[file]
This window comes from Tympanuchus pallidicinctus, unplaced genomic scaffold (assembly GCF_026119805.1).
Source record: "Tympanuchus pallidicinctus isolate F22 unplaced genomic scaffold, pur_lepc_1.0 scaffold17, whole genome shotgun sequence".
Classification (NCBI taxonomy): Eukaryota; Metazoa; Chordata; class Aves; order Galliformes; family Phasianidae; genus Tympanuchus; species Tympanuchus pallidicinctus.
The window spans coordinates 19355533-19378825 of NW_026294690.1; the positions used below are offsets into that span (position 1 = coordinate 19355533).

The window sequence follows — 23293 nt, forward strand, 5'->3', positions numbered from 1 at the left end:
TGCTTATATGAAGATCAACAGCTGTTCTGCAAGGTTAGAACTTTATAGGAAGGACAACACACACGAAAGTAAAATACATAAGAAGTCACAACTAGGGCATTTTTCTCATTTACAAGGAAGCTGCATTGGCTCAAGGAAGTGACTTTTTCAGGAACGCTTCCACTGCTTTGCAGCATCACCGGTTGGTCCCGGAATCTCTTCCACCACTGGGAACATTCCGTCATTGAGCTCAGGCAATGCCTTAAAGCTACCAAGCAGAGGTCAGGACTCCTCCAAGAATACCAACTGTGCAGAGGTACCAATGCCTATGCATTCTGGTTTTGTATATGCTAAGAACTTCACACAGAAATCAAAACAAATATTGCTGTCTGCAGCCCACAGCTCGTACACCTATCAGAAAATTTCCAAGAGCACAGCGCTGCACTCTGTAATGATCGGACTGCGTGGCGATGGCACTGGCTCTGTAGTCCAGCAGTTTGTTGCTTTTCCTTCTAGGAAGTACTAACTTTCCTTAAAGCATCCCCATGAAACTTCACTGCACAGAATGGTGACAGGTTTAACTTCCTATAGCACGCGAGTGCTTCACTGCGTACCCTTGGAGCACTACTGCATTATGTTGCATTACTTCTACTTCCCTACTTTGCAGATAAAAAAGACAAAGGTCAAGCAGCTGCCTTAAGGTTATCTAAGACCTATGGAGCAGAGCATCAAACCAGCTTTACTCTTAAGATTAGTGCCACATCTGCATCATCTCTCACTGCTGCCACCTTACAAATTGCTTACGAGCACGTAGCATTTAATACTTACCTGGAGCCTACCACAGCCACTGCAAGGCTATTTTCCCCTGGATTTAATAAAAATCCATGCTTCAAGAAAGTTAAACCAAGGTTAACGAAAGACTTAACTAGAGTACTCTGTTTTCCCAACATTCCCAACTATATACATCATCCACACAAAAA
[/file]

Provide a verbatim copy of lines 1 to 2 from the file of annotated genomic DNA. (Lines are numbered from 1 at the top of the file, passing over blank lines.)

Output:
This window comes from Tympanuchus pallidicinctus, unplaced genomic scaffold (assembly GCF_026119805.1).
Source record: "Tympanuchus pallidicinctus isolate F22 unplaced genomic scaffold, pur_lepc_1.0 scaffold17, whole genome shotgun sequence".